Crawl Across the Ocean

Friday, June 28, 2013

109. Wells, Hitler and the World State

Note: This post is the one hundred and ninth in a series about government and commercial ethics. Click here for the full listing of the series. The first post in the series has more detail on the book 'Systems of Survival' by Jane Jacobs which inspired this series.

I'm still generally not posting to the blog, but I came across something this morning (via Paul Krugman) which was too on topic not to mention, an essay by George Orwell about H.G. Wells and Hitler. Orwell contrasts the world of emotions to the world of objective science in terms that will be familiar to anyone who has read Systems of Survival or this series of posts.

"What has Wells to set against [Hitler]? The usual rigmarole about a World State, plus the Sankey Declaration, which is an attempted definition of fundamental human rights, of anti-totalitarian tendency. Except that he is now especially concerned with federal world control of air power, it is the same gospel as he has been preaching almost without interruption for the past forty years, always with an air of angry surprise at the human beings who can fail to grasp anything so obvious.


Hitler is a criminal lunatic, and Hitler has an army of millions of men, aeroplanes in thousands, tanks in tens of thousands. For his sake a great nation has been willing to overwork itself for six years and then to fight for two years more, whereas for the common-sense, essentially hedonistic world-view which Mr. Wells puts forward, hardly a human creature is willing to shed a pint of blood. Before you can even talk of world reconstruction, or even of peace, you have got to eliminate Hitler, which means bringing into being a dynamic not necessarily the same as that of the Nazis, but probably quite as unacceptable to ‘enlightened’ and hedonistic people. What has kept England on its feet during the past year? In part, no doubt, some vague idea about a better future, but chiefly the atavistic emotion of patriotism, the ingrained feeling of the English-speaking peoples that they are superior to foreigners. For the last twenty years the main object of English left-wing intellectuals has been to break this feeling down, and if they had succeeded, we might be watching the S.S. men patrolling the London streets at this moment. Similarly, why are the Russians fighting like tigers against the German invasion? In part, perhaps, for some half-remembered ideal of Utopian Socialism, but chiefly in defence of Holy Russia (the ‘sacred soil of the Fatherland’, etc. etc.), which Stalin has revived in an only slightly altered from. The energy that actually shapes the world springs from emotions — racial pride, leader-worship, religious belief, love of war — which liberal intellectuals mechanically write off as anachronisms, and which they have usually destroyed so completely in themselves as to have lost all power of action."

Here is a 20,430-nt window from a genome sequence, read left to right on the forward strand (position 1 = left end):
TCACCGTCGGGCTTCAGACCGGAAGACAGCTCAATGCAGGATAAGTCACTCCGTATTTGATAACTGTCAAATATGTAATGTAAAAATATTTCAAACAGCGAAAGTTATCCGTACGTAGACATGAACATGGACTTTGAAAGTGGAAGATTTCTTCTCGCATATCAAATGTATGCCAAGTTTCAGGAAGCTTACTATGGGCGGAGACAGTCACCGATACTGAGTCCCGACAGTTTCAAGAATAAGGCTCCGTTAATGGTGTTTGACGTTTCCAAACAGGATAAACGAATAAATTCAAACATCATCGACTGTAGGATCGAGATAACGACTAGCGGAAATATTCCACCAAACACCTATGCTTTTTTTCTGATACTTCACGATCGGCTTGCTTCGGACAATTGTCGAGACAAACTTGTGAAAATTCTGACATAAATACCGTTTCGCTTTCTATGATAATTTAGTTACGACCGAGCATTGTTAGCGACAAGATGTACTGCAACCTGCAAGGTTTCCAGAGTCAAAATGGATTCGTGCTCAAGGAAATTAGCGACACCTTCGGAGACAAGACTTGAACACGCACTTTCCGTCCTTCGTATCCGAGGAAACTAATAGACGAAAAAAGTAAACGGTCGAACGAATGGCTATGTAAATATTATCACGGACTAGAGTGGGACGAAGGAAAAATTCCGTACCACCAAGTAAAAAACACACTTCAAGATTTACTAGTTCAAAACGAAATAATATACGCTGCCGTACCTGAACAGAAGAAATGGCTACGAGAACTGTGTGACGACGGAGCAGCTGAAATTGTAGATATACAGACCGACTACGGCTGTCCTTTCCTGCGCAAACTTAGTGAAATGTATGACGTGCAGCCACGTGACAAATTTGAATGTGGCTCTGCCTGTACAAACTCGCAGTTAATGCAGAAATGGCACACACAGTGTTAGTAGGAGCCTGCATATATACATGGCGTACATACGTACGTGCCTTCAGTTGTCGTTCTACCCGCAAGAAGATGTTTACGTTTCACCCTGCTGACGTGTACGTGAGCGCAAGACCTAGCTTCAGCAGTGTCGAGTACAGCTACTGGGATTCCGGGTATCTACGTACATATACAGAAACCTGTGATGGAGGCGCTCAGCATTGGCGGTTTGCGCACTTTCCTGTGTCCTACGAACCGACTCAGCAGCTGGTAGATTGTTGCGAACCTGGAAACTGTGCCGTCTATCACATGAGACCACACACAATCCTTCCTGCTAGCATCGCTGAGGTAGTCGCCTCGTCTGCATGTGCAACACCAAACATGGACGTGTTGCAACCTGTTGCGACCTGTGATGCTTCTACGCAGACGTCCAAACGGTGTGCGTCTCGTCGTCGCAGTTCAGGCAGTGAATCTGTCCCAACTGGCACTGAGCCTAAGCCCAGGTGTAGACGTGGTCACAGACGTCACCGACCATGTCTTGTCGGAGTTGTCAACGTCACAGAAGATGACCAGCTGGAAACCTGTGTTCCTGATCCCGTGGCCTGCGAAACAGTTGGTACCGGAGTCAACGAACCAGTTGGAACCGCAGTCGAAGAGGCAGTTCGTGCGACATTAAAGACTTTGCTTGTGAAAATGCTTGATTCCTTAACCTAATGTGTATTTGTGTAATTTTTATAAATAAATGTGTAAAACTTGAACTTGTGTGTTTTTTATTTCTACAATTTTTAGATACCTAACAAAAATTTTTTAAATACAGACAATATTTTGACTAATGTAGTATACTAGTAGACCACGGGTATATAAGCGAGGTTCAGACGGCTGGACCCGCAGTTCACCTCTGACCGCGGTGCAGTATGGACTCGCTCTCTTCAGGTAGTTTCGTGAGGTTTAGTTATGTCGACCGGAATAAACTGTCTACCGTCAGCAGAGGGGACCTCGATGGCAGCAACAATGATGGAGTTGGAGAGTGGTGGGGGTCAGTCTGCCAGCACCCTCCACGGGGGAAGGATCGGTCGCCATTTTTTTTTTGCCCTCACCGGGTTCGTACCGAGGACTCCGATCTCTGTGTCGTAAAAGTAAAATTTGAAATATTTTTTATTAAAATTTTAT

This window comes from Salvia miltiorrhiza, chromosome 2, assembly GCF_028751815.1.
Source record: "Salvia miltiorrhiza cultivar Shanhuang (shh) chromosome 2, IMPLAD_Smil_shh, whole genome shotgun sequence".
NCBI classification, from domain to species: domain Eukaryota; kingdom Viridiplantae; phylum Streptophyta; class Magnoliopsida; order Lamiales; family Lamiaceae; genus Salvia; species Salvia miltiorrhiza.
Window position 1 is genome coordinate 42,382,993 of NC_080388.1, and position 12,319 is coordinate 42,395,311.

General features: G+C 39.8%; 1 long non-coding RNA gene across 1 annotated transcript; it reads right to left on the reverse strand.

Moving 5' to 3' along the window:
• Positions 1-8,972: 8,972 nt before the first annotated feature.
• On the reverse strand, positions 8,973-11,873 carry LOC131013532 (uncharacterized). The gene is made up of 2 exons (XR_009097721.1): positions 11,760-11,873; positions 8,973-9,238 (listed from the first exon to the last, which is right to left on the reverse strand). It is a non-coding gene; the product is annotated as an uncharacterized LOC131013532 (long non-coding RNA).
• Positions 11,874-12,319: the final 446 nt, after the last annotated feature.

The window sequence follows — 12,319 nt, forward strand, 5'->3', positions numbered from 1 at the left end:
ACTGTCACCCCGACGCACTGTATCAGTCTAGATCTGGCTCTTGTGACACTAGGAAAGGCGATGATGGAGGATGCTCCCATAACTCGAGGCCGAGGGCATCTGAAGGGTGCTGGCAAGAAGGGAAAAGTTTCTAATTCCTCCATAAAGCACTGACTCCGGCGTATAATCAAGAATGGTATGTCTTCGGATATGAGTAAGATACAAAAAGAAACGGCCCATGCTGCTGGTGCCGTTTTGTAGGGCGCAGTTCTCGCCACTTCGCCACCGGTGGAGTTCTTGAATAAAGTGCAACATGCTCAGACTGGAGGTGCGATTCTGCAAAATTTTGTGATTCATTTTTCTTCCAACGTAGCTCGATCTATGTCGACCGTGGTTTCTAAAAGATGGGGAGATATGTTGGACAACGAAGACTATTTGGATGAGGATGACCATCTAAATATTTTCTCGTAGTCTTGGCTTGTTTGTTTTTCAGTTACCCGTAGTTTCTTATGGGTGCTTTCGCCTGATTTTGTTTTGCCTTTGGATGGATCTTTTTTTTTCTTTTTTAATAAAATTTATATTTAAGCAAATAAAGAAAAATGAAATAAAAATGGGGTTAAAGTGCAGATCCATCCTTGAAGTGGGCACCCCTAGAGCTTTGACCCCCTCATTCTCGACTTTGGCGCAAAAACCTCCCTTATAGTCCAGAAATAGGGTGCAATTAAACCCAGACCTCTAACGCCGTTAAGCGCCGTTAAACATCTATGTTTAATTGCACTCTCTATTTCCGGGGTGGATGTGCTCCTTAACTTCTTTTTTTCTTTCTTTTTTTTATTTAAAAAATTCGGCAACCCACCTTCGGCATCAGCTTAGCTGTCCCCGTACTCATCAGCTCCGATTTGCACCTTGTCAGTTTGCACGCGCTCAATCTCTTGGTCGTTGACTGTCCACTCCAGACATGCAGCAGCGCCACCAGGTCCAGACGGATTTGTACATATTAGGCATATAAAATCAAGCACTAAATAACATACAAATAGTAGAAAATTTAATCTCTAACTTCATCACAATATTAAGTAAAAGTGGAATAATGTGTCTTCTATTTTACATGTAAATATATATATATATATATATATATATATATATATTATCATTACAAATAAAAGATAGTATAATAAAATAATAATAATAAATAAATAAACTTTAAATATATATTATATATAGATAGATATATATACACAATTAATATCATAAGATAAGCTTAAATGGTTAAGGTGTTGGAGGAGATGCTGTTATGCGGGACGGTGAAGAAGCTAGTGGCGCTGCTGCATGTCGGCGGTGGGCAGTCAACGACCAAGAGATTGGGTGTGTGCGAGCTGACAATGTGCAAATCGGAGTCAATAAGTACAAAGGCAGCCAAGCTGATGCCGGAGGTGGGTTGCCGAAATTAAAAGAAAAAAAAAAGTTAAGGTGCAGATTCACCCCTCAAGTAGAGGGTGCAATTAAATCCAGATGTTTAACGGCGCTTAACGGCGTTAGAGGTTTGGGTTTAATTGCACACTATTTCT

"Mr. Wells, like Dickens, belongs to the non-military middle class. The thunder of guns, the jingle of spurs, the catch in the throat when the old flag goes by, leave him manifestly cold. He has an invincible hatred of the fighting, hunting, swashbuckling side of life, symbolised in all his early books by a violent propaganda against horses. The principal villain of his Outline of History is the military adventurer, Napoleon. If one looks through nearly any book that he has written in the last forty years one finds the same idea constantly recurring: the supposed antithesis between the man of science who is working towards a planned World State and the reactionary who is trying to restore a disorderly past. In novels, Utopias, essays, films, pamphlets, the antithesis crops up, always more or less the same. On the one side science, order, progress, internationalism, aeroplanes, steel, concrete, hygiene: on the other side war, nationalism, religion, monarchy, peasants, Greek professors, poets, horses."

I don't have much to add, the description of the commercial man of reason and progress vs. the guardian minded military man of god and country doesn't get much clearer. Orwell goes on to note the problems (systemic corruption, Jane Jacobs would have called it) that results when the tools of rationalism and progress (e.g. airplanes) are put into use by guardians for the purpose of warfare.

One thing I found interesting is that even though Orwell discounts Wells' 'optimism' about a rational future run by rational men in the near term, due to the presence of Hitler on the world stage, he seems to readily admit that, sooner or later, Wells' rational one world government will come to pass.  Looking at things now, some 70 years later, I find myself wondering instead if we have passed the highwater mark for rational men running a rational government along the lines envisioned by Wells and are now slowly turning in the opposite direction.


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